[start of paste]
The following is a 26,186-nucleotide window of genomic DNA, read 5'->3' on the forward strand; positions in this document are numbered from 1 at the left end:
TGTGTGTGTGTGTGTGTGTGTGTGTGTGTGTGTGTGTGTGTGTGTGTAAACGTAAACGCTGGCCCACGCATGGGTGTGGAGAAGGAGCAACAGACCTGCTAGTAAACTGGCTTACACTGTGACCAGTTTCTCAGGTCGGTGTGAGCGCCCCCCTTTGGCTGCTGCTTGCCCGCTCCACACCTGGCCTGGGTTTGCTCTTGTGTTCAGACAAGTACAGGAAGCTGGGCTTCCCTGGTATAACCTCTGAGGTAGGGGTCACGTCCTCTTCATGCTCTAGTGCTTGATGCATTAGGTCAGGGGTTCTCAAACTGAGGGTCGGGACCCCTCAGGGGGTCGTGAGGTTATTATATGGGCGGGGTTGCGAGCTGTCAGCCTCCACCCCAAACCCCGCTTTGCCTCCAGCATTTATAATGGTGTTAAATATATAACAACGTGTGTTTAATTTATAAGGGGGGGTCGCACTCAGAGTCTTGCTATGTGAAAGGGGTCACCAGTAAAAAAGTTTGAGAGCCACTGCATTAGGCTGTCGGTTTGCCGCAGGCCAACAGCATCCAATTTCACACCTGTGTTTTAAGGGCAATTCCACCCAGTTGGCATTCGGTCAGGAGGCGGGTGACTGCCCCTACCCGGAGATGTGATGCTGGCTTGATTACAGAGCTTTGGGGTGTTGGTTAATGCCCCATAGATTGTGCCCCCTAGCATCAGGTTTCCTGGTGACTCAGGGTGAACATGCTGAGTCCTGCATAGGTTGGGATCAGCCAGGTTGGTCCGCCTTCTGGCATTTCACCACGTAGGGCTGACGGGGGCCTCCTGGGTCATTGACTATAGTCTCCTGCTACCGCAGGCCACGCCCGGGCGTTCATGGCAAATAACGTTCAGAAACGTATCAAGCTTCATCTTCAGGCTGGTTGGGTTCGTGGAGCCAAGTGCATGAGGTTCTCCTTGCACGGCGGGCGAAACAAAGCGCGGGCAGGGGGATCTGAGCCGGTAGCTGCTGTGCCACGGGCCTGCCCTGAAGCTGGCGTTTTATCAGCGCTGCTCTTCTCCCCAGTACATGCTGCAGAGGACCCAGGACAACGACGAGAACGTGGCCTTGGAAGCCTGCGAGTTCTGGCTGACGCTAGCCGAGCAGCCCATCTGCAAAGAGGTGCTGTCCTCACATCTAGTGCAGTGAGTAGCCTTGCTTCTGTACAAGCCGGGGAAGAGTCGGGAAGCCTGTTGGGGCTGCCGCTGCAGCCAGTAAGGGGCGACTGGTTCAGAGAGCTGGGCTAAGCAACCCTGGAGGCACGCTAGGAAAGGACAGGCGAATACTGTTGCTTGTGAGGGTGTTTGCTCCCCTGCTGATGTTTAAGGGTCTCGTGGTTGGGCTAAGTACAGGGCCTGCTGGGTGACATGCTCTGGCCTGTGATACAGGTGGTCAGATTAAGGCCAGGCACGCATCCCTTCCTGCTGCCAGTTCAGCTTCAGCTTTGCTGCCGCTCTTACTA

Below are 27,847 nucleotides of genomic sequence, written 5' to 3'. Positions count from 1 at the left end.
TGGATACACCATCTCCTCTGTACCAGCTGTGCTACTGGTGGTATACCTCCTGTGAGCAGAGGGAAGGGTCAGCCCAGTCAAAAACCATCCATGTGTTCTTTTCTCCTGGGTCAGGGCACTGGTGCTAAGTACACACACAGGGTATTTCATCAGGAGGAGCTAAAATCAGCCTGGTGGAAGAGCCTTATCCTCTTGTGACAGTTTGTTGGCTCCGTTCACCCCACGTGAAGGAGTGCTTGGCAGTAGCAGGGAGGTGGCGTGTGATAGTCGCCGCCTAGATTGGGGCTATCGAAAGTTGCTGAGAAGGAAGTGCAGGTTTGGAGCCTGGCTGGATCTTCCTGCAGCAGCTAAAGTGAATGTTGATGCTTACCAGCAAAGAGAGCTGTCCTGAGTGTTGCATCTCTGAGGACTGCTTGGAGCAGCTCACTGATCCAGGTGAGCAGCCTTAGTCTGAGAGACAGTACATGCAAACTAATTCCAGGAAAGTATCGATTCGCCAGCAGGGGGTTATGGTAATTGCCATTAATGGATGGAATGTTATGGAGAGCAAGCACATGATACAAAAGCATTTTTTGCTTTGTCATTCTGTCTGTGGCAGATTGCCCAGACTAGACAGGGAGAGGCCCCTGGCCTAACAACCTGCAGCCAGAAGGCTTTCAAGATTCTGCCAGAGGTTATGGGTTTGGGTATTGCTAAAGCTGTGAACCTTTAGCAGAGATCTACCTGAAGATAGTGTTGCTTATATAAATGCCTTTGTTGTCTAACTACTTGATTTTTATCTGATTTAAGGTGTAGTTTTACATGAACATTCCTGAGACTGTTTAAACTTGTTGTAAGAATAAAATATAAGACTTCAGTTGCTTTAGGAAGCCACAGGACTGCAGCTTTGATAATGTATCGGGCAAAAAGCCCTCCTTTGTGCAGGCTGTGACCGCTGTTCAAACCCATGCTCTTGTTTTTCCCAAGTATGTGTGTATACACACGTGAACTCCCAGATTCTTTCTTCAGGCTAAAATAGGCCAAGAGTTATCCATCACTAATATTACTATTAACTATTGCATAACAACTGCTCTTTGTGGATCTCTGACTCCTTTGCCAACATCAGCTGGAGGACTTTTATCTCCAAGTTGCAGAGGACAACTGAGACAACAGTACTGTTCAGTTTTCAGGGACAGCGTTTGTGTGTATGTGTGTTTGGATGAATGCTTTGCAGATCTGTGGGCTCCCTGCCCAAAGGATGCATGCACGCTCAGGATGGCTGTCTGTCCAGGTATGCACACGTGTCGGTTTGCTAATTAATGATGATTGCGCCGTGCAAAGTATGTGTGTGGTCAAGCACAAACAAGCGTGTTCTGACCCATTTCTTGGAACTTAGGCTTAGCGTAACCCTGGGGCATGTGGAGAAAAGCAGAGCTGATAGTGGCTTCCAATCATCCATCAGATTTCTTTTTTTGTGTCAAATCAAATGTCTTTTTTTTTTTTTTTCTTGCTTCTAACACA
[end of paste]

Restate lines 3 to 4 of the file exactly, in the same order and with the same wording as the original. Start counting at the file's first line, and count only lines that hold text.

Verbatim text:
Below are 27,847 nucleotides of genomic sequence, written 5' to 3'. Positions count from 1 at the left end.
TGGATACACCATCTCCTCTGTACCAGCTGTGCTACTGGTGGTATACCTCCTGTGAGCAGAGGGAAGGGTCAGCCCAGTCAAAAACCATCCATGTGTTCTTTTCTCCTGGGTCAGGGCACTGGTGCTAAGTACACACACAGGGTATTTCATCAGGAGGAGCTAAAATCAGCCTGGTGGAAGAGCCTTATCCTCTTGTGACAGTTTGTTGGCTCCGTTCACCCCACGTGAAGGAGTGCTTGGCAGTAGCAGGGAGGTGGCGTGTGATAGTCGCCGCCTAGATTGGGGCTATCGAAAGTTGCTGAGAAGGAAGTGCAGGTTTGGAGCCTGGCTGGATCTTCCTGCAGCAGCTAAAGTGAATGTTGATGCTTACCAGCAAAGAGAGCTGTCCTGAGTGTTGCATCTCTGAGGACTGCTTGGAGCAGCTCACTGATCCAGGTGAGCAGCCTTAGTCTGAGAGACAGTACATGCAAACTAATTCCAGGAAAGTATCGATTCGCCAGCAGGGGGTTATGGTAATTGCCATTAATGGATGGAATGTTATGGAGAGCAAGCACATGATACAAAAGCATTTTTTGCTTTGTCATTCTGTCTGTGGCAGATTGCCCAGACTAGACAGGGAGAGGCCCCTGGCCTAACAACCTGCAGCCAGAAGGCTTTCAAGATTCTGCCAGAGGTTATGGGTTTGGGTATTGCTAAAGCTGTGAACCTTTAGCAGAGATCTACCTGAAGATAGTGTTGCTTATATAAATGCCTTTGTTGTCTAACTACTTGATTTTTATCTGATTTAAGGTGTAGTTTTACATGAACATTCCTGAGACTGTTTAAACTTGTTGTAAGAATAAAATATAAGACTTCAGTTGCTTTAGGAAGCCACAGGACTGCAGCTTTGATAATGTATCGGGCAAAAAGCCCTCCTTTGTGCAGGCTGTGACCGCTGTTCAAACCCATGCTCTTGTTTTTCCCAAGTATGTGTGTATACACACGTGAACTCCCAGATTCTTTCTTCAGGCTAAAATAGGCCAAGAGTTATCCATCACTAATATTACTATTAACTATTGCATAACAACTGCTCTTTGTGGATCTCTGACTCCTTTGCCAACATCAGCTGGAGGACTTTTATCTCCAAGTTGCAGAGGACAACTGAGACAACAGTACTGTTCAGTTTTCAGGGACAGCGTTTGTGTGTATGTGTGTTTGGATGAATGCTTTGCAGATCTGTGGGCTCCCTGCCCAAAGGATGCATGCACGCTCAGGATGGCTGTCTGTCCAGGTATGCACACGTGTCGGTTTGCTAATTAATGATGATTGCGCCGTGCAAAGTATGTGTGTGGTCAAGCACAAACAAGCGTGTTCTGACCCATTTCTTGGAACTTAGGCTTAGCGTAACCCTGGGGCATGTGGAGAAAAGCAGAGCTGATAGTGGCTTCCAATCATCCATCAGATTTCTTTTTTTGTGTCAAATCAAATGTCTTTTTTTTTTTTTTTCTTGCTTCTAACACA